Analytics, Artificial Intelligence, and the Current Health Delivery Landscape

Analytics and artificial intelligence were two of the many topics covered in Healthcare Innovation’s2021 State of the Industry Survey.” According to the article, “one of the elements that will be absolutely critical to success in the new value-based healthcare system … will be the successful leveraging of data analytics to support the population health management and care management work needed to make value-based care delivery and payment work.” To that end, 37% of responding health delivery executives characterized their organization as “advanced” in their analytics development, whereas 38% said it is still “early on” in their analytics journey. One-third of respondents have begun to adopt AI and machine learning in clinical areas, while 31% have done so in financial/revenue cycle management areas – but close to half (46%) have not started to use AI and machine learning in any areas. Other topics covered in the survey include IT budgets, value-based contracting, social determinates of health, and information security.

“Have you begun using analytics to support population health management and care management work?”

Source: Adapted from “2021 State of the Industry Survey,” Healthcare Innovation, 1/21/21

“In what areas have you begun to adopt artificial intelligence and machine learning into your operations?”

Source: Adapted from “2021 State of the Industry Survey,” Healthcare Innovation, 1/21/21

Why It Matters:

The survey covers a variety of different topics related to the current health delivery landscape, and we think this great quote in the article from Impact Advisors’ own Tim Zoph sums things up perfectly: “I feel like this is really a formative time, but also a time of real transition in health. I think this notion of where we are with virtual and digital care, we’ll see a continuing acceleration of that, and we’ll see patients interacting more virtually with their providers and health systems. I’m bullish on what that represents for health IT; we got a real push on that in terms of the pandemic, and I think that won’t go away. Analytics will continue to drive care delivery advances, and I think process automation is coming. In terms of discovery and research, we’ll see AI helping to move those forward. I’m as excited as I’ve ever been about the future of healthcare. Culture may be the biggest thing holding us back; technology moves fast, but organizations move slowly. We need to be able to respond to this era of cultural change. Those that get out in front and respond to it, instead of leaning back, will be the winners in their markets.”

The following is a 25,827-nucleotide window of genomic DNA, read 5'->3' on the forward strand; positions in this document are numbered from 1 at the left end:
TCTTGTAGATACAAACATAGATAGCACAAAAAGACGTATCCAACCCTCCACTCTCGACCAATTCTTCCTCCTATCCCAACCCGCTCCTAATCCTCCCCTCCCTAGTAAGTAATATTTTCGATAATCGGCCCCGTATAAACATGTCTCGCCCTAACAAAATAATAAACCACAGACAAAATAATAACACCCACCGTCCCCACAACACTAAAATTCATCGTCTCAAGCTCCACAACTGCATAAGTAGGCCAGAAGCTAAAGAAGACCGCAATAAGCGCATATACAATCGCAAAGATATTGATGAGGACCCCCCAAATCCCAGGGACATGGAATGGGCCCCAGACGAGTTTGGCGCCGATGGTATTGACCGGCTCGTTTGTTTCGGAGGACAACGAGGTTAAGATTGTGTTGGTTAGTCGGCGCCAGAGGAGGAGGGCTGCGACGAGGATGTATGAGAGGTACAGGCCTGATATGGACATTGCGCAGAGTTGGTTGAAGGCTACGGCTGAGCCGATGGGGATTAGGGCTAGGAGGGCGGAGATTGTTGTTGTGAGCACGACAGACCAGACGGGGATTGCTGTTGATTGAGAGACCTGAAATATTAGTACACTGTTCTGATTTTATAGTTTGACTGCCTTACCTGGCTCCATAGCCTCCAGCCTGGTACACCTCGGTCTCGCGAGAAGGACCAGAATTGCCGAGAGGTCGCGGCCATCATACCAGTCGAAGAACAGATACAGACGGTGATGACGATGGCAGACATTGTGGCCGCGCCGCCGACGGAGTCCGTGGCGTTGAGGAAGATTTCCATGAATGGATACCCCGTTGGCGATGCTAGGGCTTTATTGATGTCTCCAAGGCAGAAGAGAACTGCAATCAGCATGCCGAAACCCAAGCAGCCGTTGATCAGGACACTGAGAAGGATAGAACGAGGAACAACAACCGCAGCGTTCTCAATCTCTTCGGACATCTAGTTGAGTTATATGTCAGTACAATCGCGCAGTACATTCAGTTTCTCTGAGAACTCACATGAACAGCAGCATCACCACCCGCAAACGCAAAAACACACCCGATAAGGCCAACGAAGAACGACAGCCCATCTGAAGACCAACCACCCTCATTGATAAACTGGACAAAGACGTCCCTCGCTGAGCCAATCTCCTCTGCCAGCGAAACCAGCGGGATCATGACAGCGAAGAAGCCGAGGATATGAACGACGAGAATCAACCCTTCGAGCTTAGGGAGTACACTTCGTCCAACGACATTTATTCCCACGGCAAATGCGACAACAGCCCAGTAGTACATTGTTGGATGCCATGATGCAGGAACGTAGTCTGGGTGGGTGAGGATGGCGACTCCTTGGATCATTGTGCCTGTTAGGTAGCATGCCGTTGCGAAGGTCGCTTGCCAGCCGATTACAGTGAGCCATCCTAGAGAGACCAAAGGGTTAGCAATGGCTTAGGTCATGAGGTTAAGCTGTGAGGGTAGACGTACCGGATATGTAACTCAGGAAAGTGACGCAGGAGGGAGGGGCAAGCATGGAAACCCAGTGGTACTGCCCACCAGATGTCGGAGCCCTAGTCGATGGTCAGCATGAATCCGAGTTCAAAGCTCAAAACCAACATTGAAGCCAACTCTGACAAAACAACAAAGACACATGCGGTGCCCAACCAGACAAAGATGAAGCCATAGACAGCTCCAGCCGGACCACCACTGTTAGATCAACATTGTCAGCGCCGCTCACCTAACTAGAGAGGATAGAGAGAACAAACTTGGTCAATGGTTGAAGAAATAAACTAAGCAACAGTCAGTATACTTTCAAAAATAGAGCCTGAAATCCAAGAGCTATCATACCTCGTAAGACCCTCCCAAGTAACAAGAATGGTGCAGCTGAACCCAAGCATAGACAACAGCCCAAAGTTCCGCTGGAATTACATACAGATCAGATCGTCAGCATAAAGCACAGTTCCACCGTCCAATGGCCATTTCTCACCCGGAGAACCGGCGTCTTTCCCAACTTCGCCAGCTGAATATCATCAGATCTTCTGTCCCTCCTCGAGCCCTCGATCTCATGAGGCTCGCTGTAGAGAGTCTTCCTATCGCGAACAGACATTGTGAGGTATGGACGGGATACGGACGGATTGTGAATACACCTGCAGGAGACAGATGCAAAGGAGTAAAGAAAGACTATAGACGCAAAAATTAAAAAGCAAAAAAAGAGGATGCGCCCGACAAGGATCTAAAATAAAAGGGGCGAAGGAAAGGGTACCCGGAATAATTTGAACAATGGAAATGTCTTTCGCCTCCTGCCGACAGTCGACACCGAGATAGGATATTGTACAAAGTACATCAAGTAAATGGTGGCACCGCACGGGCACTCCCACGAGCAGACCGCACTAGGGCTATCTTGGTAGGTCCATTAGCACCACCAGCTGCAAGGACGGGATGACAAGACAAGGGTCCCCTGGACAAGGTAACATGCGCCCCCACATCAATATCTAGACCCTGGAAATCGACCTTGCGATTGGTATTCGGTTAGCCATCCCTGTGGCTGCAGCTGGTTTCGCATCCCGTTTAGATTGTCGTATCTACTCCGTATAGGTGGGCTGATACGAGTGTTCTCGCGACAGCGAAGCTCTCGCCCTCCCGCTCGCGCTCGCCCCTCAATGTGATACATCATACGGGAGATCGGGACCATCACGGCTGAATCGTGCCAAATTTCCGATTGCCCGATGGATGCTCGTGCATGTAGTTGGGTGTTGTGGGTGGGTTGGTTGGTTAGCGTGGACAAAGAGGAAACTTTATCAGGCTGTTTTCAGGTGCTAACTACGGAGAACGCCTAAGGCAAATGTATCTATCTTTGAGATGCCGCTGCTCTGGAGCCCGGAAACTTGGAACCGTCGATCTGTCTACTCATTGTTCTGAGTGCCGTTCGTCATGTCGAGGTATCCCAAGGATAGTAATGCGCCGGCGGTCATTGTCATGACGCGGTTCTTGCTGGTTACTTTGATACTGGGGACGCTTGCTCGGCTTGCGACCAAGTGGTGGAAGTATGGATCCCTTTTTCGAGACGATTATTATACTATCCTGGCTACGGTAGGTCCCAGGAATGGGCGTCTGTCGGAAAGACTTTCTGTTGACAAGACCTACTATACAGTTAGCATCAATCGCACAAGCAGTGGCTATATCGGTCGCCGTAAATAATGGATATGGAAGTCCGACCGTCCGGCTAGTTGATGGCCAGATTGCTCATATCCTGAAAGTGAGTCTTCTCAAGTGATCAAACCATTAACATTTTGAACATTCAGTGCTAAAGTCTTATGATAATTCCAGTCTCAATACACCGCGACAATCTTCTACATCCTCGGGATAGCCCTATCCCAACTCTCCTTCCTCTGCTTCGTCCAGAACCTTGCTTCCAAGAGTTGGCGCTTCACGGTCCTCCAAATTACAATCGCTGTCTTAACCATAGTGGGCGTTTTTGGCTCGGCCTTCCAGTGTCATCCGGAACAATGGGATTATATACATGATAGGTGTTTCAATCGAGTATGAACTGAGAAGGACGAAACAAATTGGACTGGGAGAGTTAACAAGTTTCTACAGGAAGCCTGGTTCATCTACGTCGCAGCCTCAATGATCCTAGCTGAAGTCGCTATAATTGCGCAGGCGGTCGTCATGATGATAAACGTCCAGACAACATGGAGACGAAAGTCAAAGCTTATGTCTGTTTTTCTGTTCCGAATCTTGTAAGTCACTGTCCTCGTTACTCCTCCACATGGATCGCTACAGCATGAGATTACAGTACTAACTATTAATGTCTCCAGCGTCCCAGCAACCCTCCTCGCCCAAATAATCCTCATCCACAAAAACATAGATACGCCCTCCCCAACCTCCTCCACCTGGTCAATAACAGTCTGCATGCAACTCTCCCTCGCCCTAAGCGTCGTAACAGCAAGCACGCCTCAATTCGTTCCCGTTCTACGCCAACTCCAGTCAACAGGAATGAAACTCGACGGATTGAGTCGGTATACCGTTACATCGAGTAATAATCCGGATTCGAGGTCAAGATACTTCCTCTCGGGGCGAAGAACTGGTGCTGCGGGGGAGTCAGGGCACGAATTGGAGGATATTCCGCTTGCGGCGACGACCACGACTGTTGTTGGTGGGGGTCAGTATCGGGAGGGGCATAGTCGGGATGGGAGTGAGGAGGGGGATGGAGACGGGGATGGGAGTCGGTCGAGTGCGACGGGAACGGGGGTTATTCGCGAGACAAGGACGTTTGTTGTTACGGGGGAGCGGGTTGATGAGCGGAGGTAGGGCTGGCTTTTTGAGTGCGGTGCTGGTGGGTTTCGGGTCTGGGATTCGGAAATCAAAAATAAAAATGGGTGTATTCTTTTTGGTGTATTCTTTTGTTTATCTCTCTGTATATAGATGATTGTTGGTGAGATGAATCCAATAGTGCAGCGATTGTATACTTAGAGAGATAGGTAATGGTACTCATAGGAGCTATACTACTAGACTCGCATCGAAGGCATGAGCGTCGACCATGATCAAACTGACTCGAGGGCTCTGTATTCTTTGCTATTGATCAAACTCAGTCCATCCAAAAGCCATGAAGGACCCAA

Physician Burnout: A Serious Problem without an Easy Fix

The 2021 Medscape National Burnout Report finds that 42% of physicians say they are burned out, with more than 70% saying they “consider it serious enough to have at least a moderate impact on their lives.” The vast majority of physicians say their burnout began before the start of the COVID-19 pandemic. Physicians cited a variety of different factors contributing to their burnout, with the most frequent response being “too many bureaucratic tasks” (cited by 58% of physicians). “Increasing computerization of practice” was mentioned by 28% of respondents.

Why It Matters:

Although physician burnout is not “new” by any means, it is a serious problem – and something that was exacerbated even further by the pandemic. Physicians’ frustrations with the perceived “usability” of enterprise EHRs are well documented, but we think the second chart above underscores that there are a variety of different factors that contribute to burnout. The bottom line is there isn’t a quick or easy answer to the problem of physician burnout. Even identifying when burnout occurs can be difficult. Success requires implementing formalized programs to reduce clinician stress, establishing new C-level position(s) such as a chief wellness officer or a chief engagement officer, and leveraging tools and data to better understand the overall “clinician experience” (i.e., distinct pain points, frustrations, and concerns specifically from clinicians’ perspective).

Disruption Not Guaranteed